April and May set a symbolic milestone in the transition to renewable energy sources in the USA, as the projections of the Institute of Energy Economics and Financial Analysis (IEFFA) show that renewables are expected to have higher contribution than coal in total energy production. The US Energy Information Administration forecasts that all renewables will account for 18% of US produced electricity in 2019, reaching 20% in 2010.
Wind power especially is on the rise, while the trend in coal-based energy generation is clearly falling. This comes to no surprise after a recent report which concluded that three quarters of US coal production are more expensive than solar and wind energy. Given the financial evidence in the study, by 2025 all coal production in the US will be more expensive than renewable energy, due to rising maintenance costs in coal plants and the improvements in renewable technologies. Half of all US coal mines have shut down in the past decade and more are being retired.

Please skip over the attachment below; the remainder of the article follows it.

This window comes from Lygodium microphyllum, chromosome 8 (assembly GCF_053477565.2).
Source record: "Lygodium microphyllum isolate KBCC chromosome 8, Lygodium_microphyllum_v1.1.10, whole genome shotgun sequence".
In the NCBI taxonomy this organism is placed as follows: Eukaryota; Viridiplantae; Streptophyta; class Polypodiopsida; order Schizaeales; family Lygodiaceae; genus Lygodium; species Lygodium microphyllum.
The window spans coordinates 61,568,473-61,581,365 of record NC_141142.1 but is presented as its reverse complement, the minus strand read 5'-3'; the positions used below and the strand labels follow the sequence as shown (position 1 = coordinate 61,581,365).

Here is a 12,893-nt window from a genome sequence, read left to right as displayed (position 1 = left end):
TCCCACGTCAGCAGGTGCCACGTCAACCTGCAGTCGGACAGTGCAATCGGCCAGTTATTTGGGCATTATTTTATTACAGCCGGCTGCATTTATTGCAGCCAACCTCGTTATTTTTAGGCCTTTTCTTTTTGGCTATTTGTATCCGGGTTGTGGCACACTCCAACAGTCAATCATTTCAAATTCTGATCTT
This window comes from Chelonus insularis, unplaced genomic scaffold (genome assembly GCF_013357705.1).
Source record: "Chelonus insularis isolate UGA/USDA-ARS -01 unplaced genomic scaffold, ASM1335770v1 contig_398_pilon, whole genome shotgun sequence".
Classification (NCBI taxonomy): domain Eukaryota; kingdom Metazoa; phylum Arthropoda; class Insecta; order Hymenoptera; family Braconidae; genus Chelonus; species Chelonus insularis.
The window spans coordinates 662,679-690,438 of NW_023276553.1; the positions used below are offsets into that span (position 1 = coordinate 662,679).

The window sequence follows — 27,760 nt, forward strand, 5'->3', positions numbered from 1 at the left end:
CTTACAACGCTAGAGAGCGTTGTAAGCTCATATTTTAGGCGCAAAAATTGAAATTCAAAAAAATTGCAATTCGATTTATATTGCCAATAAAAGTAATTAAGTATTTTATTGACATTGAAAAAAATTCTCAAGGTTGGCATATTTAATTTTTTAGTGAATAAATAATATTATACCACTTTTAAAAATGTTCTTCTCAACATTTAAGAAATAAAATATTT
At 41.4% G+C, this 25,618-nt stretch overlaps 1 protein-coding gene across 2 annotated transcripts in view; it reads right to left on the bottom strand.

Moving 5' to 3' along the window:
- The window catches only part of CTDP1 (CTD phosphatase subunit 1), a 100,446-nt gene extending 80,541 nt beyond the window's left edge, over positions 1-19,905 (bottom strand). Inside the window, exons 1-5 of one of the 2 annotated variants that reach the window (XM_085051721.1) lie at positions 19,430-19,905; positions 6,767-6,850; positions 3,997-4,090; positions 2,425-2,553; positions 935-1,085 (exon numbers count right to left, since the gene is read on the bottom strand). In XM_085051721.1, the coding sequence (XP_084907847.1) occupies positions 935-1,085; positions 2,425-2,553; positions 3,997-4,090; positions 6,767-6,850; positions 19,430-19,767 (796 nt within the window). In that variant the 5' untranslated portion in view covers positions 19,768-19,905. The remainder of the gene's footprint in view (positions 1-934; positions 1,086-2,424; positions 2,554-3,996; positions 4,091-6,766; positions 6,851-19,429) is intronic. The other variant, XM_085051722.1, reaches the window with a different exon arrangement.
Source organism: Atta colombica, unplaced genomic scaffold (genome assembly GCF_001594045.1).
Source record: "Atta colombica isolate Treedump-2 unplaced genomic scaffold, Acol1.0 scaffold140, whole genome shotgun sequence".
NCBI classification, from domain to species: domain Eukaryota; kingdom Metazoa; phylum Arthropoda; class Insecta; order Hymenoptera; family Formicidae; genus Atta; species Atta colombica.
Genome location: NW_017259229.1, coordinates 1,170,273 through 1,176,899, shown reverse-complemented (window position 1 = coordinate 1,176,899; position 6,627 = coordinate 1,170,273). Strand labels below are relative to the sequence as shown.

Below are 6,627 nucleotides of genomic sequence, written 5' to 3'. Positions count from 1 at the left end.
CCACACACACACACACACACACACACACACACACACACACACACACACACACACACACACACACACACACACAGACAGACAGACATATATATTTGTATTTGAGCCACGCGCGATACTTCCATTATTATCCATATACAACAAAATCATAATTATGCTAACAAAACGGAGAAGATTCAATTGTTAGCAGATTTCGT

Individual states take initiatives to commit to 100% renewable energy generation (Hawaii, Washington DC and more recently Puerto Rico) or to become 100% carbon-free (California and New Mexico). The encouraging increase in the share of renewables in total energy production has now to compete with natural gas, which is the leading energy source in the US, as well as with the institutional support of the government towards fossil fuels and oil exploration.